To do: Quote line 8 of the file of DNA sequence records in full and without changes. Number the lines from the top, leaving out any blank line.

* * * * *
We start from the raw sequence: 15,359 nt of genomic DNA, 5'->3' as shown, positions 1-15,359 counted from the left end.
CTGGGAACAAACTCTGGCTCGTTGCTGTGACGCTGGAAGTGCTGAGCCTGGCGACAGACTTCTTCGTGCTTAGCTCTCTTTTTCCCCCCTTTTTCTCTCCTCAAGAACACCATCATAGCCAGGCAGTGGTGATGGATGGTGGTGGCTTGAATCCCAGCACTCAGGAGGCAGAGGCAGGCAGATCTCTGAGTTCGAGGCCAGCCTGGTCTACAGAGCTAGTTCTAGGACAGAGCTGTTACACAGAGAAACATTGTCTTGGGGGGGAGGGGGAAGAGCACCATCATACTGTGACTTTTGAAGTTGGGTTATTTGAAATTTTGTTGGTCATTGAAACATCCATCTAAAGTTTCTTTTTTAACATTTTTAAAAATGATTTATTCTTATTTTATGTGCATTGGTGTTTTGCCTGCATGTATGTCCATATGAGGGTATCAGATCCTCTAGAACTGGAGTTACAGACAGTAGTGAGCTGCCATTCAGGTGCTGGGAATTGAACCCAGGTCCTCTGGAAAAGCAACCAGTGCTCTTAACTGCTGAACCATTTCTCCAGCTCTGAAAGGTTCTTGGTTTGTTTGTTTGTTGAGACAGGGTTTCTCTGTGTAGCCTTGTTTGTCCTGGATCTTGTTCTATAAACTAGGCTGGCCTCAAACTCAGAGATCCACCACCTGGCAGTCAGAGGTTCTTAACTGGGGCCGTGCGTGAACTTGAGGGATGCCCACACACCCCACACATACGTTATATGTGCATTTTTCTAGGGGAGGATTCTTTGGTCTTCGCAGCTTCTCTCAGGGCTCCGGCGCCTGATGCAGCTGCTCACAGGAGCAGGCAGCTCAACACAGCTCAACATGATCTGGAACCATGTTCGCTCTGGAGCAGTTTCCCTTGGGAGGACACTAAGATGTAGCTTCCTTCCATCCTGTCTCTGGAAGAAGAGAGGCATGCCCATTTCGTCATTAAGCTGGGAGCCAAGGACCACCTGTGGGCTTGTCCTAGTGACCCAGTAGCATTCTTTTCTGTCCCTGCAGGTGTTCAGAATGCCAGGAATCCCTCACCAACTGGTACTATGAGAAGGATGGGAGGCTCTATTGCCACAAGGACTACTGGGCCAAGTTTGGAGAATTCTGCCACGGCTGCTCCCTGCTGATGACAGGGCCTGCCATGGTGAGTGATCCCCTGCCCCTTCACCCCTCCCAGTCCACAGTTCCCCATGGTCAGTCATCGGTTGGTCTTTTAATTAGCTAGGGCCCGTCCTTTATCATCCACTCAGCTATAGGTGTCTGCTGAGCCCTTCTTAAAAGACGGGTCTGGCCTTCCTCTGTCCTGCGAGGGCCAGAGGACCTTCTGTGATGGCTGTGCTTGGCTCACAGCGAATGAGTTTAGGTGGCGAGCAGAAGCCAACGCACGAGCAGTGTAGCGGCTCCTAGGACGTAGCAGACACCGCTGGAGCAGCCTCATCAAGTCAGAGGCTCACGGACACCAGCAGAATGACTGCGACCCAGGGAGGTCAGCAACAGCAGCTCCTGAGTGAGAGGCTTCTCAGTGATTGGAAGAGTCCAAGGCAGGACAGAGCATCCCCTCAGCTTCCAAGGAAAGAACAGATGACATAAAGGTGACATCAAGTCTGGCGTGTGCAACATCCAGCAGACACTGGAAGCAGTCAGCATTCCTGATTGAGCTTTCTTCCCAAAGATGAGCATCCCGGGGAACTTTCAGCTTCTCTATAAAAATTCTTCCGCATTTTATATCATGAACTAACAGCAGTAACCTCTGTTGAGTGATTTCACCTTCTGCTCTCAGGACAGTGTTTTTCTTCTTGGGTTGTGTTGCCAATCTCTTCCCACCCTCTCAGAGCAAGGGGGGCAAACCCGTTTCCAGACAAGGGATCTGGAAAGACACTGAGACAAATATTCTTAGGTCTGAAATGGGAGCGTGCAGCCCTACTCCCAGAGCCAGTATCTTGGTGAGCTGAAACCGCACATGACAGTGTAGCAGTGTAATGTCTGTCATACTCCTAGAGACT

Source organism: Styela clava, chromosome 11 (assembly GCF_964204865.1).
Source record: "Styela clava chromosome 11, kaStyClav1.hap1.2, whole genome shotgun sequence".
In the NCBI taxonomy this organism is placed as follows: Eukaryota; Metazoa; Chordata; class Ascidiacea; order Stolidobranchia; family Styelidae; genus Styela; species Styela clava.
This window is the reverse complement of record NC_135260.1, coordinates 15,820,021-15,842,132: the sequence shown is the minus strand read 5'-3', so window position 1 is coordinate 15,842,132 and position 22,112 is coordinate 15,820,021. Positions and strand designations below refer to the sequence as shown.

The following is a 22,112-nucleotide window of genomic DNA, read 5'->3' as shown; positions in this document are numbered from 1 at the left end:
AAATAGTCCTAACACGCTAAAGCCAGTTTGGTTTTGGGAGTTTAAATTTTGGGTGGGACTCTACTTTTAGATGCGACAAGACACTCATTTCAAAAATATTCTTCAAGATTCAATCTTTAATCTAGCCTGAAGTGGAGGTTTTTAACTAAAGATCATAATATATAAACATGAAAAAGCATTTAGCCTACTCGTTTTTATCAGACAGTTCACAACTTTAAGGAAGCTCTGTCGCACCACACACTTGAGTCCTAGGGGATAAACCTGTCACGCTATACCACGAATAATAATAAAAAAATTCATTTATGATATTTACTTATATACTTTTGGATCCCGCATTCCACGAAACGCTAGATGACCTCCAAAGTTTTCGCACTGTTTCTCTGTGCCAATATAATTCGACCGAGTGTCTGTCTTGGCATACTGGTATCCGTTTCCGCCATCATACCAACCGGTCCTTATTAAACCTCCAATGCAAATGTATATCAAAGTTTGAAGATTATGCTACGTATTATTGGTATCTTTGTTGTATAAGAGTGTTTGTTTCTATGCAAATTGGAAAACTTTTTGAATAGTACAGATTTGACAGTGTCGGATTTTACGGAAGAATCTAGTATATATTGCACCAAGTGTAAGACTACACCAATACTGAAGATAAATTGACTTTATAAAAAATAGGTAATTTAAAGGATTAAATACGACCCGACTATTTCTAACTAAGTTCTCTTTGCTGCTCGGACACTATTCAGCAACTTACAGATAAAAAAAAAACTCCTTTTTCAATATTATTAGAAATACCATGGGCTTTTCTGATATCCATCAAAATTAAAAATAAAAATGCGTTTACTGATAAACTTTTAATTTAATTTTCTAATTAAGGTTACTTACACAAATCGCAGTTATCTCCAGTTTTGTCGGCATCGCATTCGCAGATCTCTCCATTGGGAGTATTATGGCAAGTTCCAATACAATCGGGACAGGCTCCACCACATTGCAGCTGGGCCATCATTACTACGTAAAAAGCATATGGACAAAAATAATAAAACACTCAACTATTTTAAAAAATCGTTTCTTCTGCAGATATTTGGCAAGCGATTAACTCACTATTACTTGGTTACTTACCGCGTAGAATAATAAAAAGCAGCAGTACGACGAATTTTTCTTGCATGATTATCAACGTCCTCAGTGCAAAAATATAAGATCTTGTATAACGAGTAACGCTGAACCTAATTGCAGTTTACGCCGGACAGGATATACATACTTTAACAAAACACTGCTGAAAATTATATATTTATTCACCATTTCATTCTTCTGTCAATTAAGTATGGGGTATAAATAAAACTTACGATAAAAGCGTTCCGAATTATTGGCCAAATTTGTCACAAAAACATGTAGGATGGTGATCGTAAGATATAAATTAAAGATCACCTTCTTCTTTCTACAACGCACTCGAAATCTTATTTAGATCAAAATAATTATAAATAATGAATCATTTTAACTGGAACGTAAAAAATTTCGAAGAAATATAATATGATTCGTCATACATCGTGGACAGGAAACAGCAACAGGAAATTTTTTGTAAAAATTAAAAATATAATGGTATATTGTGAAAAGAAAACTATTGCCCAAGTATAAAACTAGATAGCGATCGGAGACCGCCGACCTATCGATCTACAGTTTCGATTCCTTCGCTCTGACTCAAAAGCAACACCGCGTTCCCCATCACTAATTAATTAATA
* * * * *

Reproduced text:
AAATAGTCCTAACACGCTAAAGCCAGTTTGGTTTTGGGAGTTTAAATTTTGGGTGGGACTCTACTTTTAGATGCGACAAGACACTCATTTCAAAAATATTCTTCAAGATTCAATCTTTAATCTAGCCTGAAGTGGAGGTTTTTAACTAAAGATCATAATATATAAACATGAAAAAGCATTTAGCCTACTCGTTTTTATCAGACAGTTCACAACTTTAAGGAAGCTCTGTCGCACCACACACTTGAGTCCTAGGGGATAAACCTGTCACGCTATACCACGAATAATAATAAAAAAATTCATTTATGATATTTACTTATATACTTTTGGATCCCGCATTCCACGAAACGCTAGATGACCTCCAAAGTTTTCGCACTGTTTCTCTGTGCCAATATAATTCGACCGAGTGTCTGTCTTGGCATACTGGTATCCGTTTCCGCCATCATACCAACCGGTCCTTATTAAACCTCCAATGCAAATGTATATCAAAGTTTGAAGATTATGCTACGTATTATTGGTATCTTTGTTGTATAAGAGTGTTTGTTTCTATGCAAATTGGAAAACTTTTTGAATAGTACAGATTTGACAGTGTCGGATTTTACGGAAGAATCTAGTATATATTGCACCAAGTGTAAGACTACACCAATACTGAAGATAAATTGACTTTATAAAAAATAGGTAATTTAAAGGATTAAATACGACCCGACTATTTCTAACTAAGTTCTCTTTGCTGCTCGGACACTATTCAGCAACTTACAGATAAAAAAAAAACTCCTTTTTCAATATTATTAGAAATACCATGGGCTTTTCTGATATCCATCAAAATTAAAAATAAAAATGCGTTTACTGATAAACTTTTAATTTAATTTTCTAATTAAGGTTACTTACACAAATCGCAGTTATCTCCAGTTTTGTCGGCATCGCATTCGCAGATCTCTCCATTGGGAGTATTATGGCAAGTTCCAATACAATCGGGACAGGCTCCACCACATTGCAGCTGGGCCATCATTACTACGTAAAAAGCATATGGACAAAAATAATAAAACACTCAACTATTTTAAAAAATCGTTTCTTCTGCAGATATTTGGCAAGCGATTAACTCACTATTACTTGGTTACTTACCGCGTAGAATAATAAAAAGCAGCAGTACGACGAATTTTTCTTGCATGATTATCAACGTCCTCAGTGCAAAAATATAAGATCTTGTATAACGAGTAACGCTGAACCTAATTGCAGTTTACGCCGGACAGGATATACATACTTTAACAAAACACTGCTGAAAATTATATATTTATTCACCATTTCATTCTTCTGTCAATTAAGTATGGGGTATAAATAAAACTTACGATAAAAGCGTTCCGAATTATTGGCCAAATTTGTCACAAAAACATGTAGGATGGTGATCGTAAGATATAAATTAAAGATCACCTTCTTCTTTCTACAACGCACTCGAAATCTTATTTAGATCAAAATAATTATAAATAATGAATCATTTTAACTGGAACGTAAAAAATTTCGAAGAAATATAATATGATTCGTCATACATCGTGGACAGGAAACAGCAACAGGAAATTTTTTGTAAAAATTAAAAATATAATGGTATATTGTGAAAAGAAAACTATTGCCCAAGTATAAAACTAGATAGCGATCGGAGACCGCCGACCTATCGATCTACAGTTTCGATTCCTTCGCTCTGACTCAAAAGCAACACCGCGTTCCCCATCACTAATTAATTAATA